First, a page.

He was to be their pathfinder, responsible for their safety ... and their success. Jerome was a sniper. He was a soldier. He would fight for what he believed, but these men planned mass murder on a scale that was unimaginable to him. The team's task was to set off a bomb: a very large bomb identified by its multi-megatons of explosive power, and its residual radiation. These men wanted to destroy Washington, DC, and most of the north-eastern seaboard of the United States at the same time. The prevailing winds forecast from a strong tropical depression would spread the radiation straight north. Baltimore would probably die in the initial blast. The radioactive dust-cloud would blanket Philadelphia, New Jersey, New York, and could even reach Boston within hours. He was promised that his mother, mrother, and sister, would be saved, but he could never save all of his friends.
Jerome didn't have a choice. The five-man team was with him constantly. His mind skittered away from the thought that holding his family didn't give him many options. Richmond had been mentioned as a safe haven, but that hadn't been their promised destination. Jerome was promised that his family would safe and honored. They would live in luxury for the rest of their lives, as the family of The Martyr: the Executioner of the Great Satin.
Jerome decided that he wasn't a Muslim, when he watched his family drive away. He was still angry at the US government for abandoning him, but he couldn't support a religion that threatened his family, either. His government's abandonment didn't justify what the Islamists were planning. Jerome didn't have a clue about what to do to stop these men. His only option was to stay alert, ready to take advantage of any opportunity to stop this tragedy. Weighing the safety of his family against the millions that would be affected was equally difficult.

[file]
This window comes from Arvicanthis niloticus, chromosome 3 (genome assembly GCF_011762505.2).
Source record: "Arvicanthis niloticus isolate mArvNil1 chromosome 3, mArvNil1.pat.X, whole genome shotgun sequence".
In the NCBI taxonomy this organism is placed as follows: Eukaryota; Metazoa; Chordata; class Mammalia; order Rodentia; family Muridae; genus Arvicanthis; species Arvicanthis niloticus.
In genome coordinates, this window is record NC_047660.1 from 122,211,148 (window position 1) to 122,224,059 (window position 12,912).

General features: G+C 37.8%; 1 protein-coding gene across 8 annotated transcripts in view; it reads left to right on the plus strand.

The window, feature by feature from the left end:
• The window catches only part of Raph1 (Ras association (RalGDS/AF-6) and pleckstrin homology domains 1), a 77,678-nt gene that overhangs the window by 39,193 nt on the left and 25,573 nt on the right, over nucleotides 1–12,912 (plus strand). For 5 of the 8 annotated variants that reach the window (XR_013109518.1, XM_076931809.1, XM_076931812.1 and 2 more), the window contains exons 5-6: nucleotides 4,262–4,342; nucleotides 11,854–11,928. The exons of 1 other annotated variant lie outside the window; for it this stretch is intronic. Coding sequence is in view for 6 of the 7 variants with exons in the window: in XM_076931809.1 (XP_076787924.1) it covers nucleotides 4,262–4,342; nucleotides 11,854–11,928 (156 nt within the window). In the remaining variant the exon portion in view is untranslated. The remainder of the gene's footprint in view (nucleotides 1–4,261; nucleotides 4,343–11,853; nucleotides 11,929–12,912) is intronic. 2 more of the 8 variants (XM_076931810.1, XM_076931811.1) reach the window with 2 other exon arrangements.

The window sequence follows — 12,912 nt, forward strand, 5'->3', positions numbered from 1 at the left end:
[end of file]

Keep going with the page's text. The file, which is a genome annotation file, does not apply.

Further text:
A man that Jerome only knew as Bashshar, the leader of the five-man team, ended his call with a smile of satisfaction. He whispered quick instructions to one of the other men, sending the man scurrying out of the apartment. Bashshar's cold, black, empty eyes settled on Jerome, and his smile grew wider before he walked towards Jerome.
It wasn't as if the leaders eyes were different from those of his subordinates. All the men's eyes seemed to have the same odd, black, emptiness about them. Jerome couldn't prevent a shiver while those eyes rested on him. That was why, when they first arrived, he had immediately taken them completely seriously. He didn't want to contemplate what the owner of eyes that empty would do to his family.
"Good news! Everything is on schedule. The package has been prepared, and is ready for delivery," Bashshar informed Jerome, his smile causing something inside Jerome to shrink away. "I know how anxious you are to get this over with."